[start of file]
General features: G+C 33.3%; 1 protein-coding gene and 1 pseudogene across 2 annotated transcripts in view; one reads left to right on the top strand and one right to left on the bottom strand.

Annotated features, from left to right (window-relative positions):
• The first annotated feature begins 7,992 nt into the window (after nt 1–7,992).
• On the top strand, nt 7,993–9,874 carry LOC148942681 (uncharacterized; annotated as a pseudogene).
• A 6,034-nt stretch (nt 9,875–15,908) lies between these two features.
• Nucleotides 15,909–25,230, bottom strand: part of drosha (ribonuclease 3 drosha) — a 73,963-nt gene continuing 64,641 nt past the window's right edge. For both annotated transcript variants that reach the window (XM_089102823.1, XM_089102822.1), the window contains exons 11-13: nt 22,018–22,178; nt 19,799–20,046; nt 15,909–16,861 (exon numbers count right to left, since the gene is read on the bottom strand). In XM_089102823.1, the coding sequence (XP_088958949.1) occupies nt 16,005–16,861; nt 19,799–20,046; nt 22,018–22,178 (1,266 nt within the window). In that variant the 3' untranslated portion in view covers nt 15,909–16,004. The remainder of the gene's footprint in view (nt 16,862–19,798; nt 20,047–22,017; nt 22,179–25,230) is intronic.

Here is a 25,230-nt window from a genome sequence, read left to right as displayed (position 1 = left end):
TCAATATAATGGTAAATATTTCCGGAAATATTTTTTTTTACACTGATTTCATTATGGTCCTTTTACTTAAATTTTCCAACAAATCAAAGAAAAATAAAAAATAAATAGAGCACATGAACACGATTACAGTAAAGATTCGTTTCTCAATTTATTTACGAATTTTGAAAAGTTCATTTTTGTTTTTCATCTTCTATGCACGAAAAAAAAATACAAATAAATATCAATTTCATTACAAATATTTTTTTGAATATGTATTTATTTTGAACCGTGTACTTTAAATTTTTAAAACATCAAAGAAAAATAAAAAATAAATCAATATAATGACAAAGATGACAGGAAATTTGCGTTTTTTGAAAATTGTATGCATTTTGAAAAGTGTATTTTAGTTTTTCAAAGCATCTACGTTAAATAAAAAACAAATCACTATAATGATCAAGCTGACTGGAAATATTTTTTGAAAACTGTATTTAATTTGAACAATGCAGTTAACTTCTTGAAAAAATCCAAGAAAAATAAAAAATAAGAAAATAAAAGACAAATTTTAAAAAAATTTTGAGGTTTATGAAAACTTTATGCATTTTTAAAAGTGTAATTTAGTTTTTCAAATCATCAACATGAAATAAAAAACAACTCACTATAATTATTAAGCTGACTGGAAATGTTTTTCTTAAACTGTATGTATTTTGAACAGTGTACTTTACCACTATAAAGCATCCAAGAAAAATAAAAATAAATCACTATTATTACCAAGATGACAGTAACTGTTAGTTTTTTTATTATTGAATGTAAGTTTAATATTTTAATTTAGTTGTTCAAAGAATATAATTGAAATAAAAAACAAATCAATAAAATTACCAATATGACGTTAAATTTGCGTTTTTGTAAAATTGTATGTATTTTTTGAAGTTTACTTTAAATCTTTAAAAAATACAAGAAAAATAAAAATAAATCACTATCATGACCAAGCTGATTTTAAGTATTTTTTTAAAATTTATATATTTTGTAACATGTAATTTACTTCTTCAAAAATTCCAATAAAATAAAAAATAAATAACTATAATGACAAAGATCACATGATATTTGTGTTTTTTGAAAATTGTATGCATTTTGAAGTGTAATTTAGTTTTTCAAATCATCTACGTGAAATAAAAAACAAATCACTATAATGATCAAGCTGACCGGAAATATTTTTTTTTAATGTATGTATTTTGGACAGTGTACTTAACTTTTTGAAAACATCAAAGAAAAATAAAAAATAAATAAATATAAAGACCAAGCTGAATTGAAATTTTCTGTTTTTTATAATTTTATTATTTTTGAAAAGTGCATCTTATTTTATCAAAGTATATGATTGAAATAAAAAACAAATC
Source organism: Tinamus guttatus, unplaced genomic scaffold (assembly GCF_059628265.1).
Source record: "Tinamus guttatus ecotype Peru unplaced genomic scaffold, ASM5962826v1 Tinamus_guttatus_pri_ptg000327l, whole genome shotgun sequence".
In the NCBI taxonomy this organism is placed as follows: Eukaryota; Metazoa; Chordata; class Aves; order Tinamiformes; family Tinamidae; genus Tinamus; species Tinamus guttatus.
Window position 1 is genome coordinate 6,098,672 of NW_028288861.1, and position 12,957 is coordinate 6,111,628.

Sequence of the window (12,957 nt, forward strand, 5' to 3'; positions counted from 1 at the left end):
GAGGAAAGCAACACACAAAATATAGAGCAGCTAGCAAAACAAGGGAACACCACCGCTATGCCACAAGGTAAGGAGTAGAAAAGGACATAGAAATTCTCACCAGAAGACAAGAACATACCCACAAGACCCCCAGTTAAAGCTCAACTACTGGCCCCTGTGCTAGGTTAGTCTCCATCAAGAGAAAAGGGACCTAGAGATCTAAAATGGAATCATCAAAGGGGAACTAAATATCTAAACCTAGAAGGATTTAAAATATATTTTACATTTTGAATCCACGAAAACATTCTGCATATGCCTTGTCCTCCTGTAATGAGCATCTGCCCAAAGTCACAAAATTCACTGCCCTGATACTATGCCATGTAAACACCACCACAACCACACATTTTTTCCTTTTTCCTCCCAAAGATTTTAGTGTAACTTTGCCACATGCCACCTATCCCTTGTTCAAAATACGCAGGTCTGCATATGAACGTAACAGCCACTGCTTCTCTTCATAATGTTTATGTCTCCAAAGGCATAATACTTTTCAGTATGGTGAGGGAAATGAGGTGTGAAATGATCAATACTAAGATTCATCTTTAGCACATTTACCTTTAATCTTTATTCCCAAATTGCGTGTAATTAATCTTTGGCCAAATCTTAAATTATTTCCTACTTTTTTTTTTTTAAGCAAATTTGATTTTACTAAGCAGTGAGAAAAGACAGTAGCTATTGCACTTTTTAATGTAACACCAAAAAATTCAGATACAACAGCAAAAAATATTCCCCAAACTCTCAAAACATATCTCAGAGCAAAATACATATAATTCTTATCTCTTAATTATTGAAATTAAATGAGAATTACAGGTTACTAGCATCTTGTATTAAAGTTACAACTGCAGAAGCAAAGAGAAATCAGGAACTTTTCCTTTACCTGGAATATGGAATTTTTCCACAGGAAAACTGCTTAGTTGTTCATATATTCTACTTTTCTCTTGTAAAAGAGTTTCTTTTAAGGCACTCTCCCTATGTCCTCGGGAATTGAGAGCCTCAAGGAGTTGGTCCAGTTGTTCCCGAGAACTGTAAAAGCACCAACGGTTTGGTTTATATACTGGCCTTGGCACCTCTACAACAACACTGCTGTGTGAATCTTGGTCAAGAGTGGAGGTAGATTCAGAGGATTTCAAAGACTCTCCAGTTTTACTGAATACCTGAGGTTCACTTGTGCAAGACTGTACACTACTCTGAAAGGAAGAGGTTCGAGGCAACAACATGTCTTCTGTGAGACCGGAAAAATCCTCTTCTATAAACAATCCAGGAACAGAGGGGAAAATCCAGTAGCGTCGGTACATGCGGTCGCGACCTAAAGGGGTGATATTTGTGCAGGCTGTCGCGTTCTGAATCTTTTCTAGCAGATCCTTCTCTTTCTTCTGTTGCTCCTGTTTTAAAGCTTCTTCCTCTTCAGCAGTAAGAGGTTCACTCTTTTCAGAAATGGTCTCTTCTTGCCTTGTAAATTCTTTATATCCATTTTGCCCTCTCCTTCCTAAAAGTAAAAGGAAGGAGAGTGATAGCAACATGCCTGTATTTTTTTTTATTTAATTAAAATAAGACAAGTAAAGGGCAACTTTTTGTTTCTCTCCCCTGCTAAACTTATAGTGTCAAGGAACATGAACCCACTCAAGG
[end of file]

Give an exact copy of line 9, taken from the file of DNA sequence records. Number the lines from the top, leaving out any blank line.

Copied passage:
Source organism: Tinamus guttatus, unplaced genomic scaffold (assembly GCF_059628265.1).